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Monday, March 20, 2017

Breslin and Berry


Here's what famed New York newspaperman Jimmy Breslin once said...

"Pick up any newspaper in the morning. Count the words in the lead sentence. There will be at least twenty-five in all of them: Guaranteed. The writers just want to tell you how many degrees they have from this college or that university."

  


He was the king of simplicity. Beautiful, succinct, telling words that could cut through you and cut through to the heart of the story. Try this on for size, a column he wrote about the gravedigger for a fallen leader...

"...he hung up the phone, finished breakfast, and left his apartment o he could spend Sunday digging a grave for John Fitzgerald Kennedy." 

While every other reporter covered the main story of the funeral for JFK, Breslin stepped away from the pack and wrote the best, truest story of them all. Simple and unforgettable. 

Breslin died at the age of 88. A long life of telling great...simple...stories. 


And on the day before his death, another great left us. Chuck Berry. He was 90.

Here's what John Lennon said about Berry...

"One of the all-time great poets, a rock poet."

And what was Berry's approach? Simplicity. 

Yes, he taught every guitarist how to plant their feet in the middle of rock-n-roll, but his lyrics were groundbreaking. Not in the Dylanesque way, but think about it...before Berry who ever wrote a song about the agony of paying bills? Simple; to the point. 

Runnin' to-and-fro,  hard workin' at the mill
Never fail, in the mail, comes a rotten bill
Too much monkey business
Too much much business for me to be involved in.


Hemingway is always touted as the one to emulate when it comes to simple prose. But truth is, Breslin and Berry may have collectively touched more people with their clean style and observant eyes. Breslin was likely the greatest newspaperman of all time. Berry was likely the greatest rock-n-roller of all time. Both laid foundations. Both told it like it is. Both knew how to touch the Everyman. Both were heart, guts, and soul. 

And they did it with simplicity. 


Saturday, March 11, 2017

The Work in Progress

I can't tell you how many times I have fiddled with the title...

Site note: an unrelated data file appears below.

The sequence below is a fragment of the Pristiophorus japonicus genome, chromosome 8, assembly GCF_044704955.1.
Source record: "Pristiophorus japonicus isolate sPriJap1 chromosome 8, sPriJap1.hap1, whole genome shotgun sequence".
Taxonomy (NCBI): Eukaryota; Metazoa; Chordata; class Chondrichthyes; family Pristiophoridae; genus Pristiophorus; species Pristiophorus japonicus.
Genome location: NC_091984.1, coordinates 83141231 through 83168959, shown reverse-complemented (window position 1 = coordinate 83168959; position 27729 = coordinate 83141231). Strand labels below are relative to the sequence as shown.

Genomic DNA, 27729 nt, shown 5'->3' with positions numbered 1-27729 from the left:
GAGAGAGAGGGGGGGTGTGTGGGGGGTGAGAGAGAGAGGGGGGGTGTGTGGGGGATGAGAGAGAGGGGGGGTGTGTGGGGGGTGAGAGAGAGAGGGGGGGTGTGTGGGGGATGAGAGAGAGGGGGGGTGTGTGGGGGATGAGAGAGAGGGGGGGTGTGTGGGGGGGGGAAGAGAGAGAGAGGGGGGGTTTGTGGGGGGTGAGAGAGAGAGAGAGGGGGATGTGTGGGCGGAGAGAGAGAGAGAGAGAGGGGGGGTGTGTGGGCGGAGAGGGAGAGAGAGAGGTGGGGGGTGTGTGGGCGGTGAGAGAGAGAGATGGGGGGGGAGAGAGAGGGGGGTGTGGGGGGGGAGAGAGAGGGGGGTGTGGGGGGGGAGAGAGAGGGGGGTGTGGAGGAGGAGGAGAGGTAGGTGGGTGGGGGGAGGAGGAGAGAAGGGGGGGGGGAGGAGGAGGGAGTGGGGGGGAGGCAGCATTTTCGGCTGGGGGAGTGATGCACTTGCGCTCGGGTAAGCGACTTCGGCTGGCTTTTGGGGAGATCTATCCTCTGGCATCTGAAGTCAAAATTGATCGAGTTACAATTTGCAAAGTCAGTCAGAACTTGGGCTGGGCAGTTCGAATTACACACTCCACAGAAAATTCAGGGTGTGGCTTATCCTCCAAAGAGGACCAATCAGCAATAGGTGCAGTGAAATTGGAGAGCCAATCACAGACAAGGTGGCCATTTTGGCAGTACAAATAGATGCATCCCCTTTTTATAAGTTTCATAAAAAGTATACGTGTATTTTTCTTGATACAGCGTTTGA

Home. The search for a place under the stars.
Finding Home. One man's search for his place in the world.
The Consequence of Stars. A memoir of the eternal search for home.  

And on and on and on. Variation after variation.

Then there's the structure. Straight memoir? Book of essays? A memoir-in-essays? And there's the preface. Or is it a prologue? What's the difference anyway? And how about a book description? Let's write that now so that I can focus the theme and keep in the boundaries of my plan of attack. I've rewritten it over a dozen times, shifting its center, mining for meaning. And despite all of this work, I'm sure I'll end up doing it again...and again.

When we work on new writing, art, music, something of our own, do we ever really think it's done or is it always a work on progress?

I contend works of art are forever works in progress.

I have a colleague, a very good writer with a well-received new book out, who insists that every word, every sentence, every nuanced thought in her manuscript is exactly how she wanted it. When she reads it now it is complete. It is fined-tuned to the very best she could have made it and she'll apparently never second guess a word of it.

Then there is me.

I consider--as da Vinci did--every work as a work in progress. Well, maybe more clearly, a work that is never truly finished. The quote attributed to Leonardo is "Art is never finished, only abandoned." It's believe he meant that every work can be refined...forever...ad nauseum.


When I am in the creating mode, I tend to let it all flow. But when I'm in the drafting mode, the editing process, I can endlessly tweak. If I go back to a piece of writing every single day after believing I have "finished" it, I will change a word, move a comma, rework a sentence over and over. Making it better? I hope so. But at some point you have to give it up. You have to say, "This is where is stops." You must abandon the work.

Maybe writing, the ideas that fuel the writing, are simply too transient to be pinned down. Maybe writing and any work of art is constantly evolving, like us. One day we do it this way....and another day we feel differently and it influences what we write, how we write it, what we think is good. Maybe this is the same reason some of us give up on the creative process or never start it. Creative work  is too nebulous, too ephemeral.

What do you believe? Is your writing ever really done?